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The business world is much more than sales and profit. It is also deeply connected to regulatory measures and government oversight. As a result, it’s quite common to see new legislation affecting the landscape of what it means to be a business owner. Four examples of such legislation were signed into California employment law at the beginning of the year by Governor Gavin Newsom. 

Read below to learn more about these changes to California Employment Law and how they may impact your business:

Cal-OSHA COVID-19 Precautions

One area of change that’s not at all surprising is the set of OSHA precautions and guidelines that have been established for businesses in the state. While they cover very important topics ranging from mask availability for employees to current sanitization protocols, we’d like to draw attention to this category from a broader perspective. 

COVID-19 rules and regulations are changing almost daily. With every new piece of information, the state government continues to pivot its strategy and disseminate new recommendations to the private sector. So much so, in fact, that Cal-OSHA recommends having a coordinator that’s solely dedicated to keeping up-to-date with new guidelines as they come out. 

SB-1383 – CFRA leave expansion

Regarding non-COVID-related legislation, the leave law known as SB 1383 is likely the most significant new law to impact business owners. The bill has now expanded the California Family Rights Act to include employers with five or more employees. In addition, the list of reasons for taking family or medical leave has also been broadened. 

 

The result is that anyone that’s working full-time for a company with five or more employees can now take paid leave to care for family members such as siblings, grandparents, or grandchildren, in addition to the previously protected parents and children categories that were already on the CFRA.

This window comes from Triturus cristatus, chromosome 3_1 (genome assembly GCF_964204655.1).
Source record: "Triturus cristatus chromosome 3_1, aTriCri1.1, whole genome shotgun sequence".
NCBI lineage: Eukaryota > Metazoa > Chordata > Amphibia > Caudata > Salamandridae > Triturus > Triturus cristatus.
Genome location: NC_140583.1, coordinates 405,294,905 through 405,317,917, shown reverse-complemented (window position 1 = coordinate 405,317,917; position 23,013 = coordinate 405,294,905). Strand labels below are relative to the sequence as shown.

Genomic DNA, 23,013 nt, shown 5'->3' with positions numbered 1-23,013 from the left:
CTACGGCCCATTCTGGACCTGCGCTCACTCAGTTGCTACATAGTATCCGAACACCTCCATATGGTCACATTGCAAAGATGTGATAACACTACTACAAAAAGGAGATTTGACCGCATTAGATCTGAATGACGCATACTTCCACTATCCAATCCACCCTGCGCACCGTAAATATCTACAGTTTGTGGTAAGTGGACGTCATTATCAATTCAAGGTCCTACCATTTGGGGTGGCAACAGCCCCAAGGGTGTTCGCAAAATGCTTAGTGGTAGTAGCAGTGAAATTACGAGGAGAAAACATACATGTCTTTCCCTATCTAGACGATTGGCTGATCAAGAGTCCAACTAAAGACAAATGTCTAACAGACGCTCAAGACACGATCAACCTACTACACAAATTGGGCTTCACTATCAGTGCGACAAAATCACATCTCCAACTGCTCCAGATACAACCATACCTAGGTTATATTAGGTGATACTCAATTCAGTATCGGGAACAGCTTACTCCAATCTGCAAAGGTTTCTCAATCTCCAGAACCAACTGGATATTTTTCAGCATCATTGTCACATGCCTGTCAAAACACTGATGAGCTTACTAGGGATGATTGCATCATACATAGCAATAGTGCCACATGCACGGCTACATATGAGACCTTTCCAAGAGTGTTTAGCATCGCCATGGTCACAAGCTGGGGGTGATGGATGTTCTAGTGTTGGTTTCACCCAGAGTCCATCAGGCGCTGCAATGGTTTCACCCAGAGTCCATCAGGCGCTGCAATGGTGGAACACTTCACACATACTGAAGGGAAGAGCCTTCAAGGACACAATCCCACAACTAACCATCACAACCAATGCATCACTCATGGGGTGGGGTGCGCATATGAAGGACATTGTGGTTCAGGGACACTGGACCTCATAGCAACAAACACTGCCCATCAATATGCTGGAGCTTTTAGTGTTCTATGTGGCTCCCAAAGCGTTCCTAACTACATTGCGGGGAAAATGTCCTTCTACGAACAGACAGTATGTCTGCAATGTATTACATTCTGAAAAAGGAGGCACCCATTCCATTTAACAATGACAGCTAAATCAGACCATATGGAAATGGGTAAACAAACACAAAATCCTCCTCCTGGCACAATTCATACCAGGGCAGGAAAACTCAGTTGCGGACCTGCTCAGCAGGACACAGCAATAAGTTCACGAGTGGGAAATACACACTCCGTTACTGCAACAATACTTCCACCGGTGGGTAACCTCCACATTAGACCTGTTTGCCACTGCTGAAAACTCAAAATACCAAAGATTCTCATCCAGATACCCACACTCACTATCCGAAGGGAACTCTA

SB-973 – Pay data reporting

Another interesting law going into effect at the end of the month is SB-973, which covers rules on pay data reporting. Beginning with the first deadline on March 31 of this year, employers are now required to submit an annual pay data report that outlines metrics like the number of employees at the organization, sorted by race, ethnicity, and gender. There are also requirements centered on sharing job categories and how much each individual is being paid.

 

This has been established to provide a better idea of the socio-economic state of protected classes and non-white populations. In other words, SB-973 helps the state of California enforce pay equity legislation by creating more granular reporting across the board. Moving forward, employers are advised to break down these numbers ahead of any reporting periods, so that they can correct any discrepancies before they become public record. 

 

AB-979 – Board diversity requirements

The final law that all employers should be keeping an eye on is AB-979. Built to help advance the interests of underrepresented communities in California, the new legislation requires all boards to have at least one non-white member by 2021. This is because even though the general workforce population continues to diversify, California has not seen the same diversification reflected in the membership of boards and other decision-making bodies. 

To take things further, there will be even more requirements that must be met by the end of 2022. At that point, boards with 5-8 members must have at least two from underrepresented groups, and corporations with 9+ directors will be required to have at least three directors from underrepresented communities as well.

 

Contact Gokal Law

Do you believe your employer has been ignoring labor laws like the ones we listed above? Contact Jibit Cinar of Gokal Law Group, Inc. Our team specializes in litigation and counseling related to employment and labor law and will diligently represent you in the courts. In short, we will give you the support you need to win your case. The sooner you contact us, the more effective we are at getting you the justice you deserve.

Gokal Law Group is a family firm that treats our clients as if they were our own flesh and blood. We fight for our clients as we would our own children, sisters, brothers, and parents. We are our clients’ Warriors, fighting to bring them justice and right the wrongs they have endured.

Each attorney has a specific practice area for which they are tried, tested, and battle-ready. Each has vast years of experience in their practice area, providing them the knowledge, skills, and vision to fight and win. Learn more about Gokal Law Group.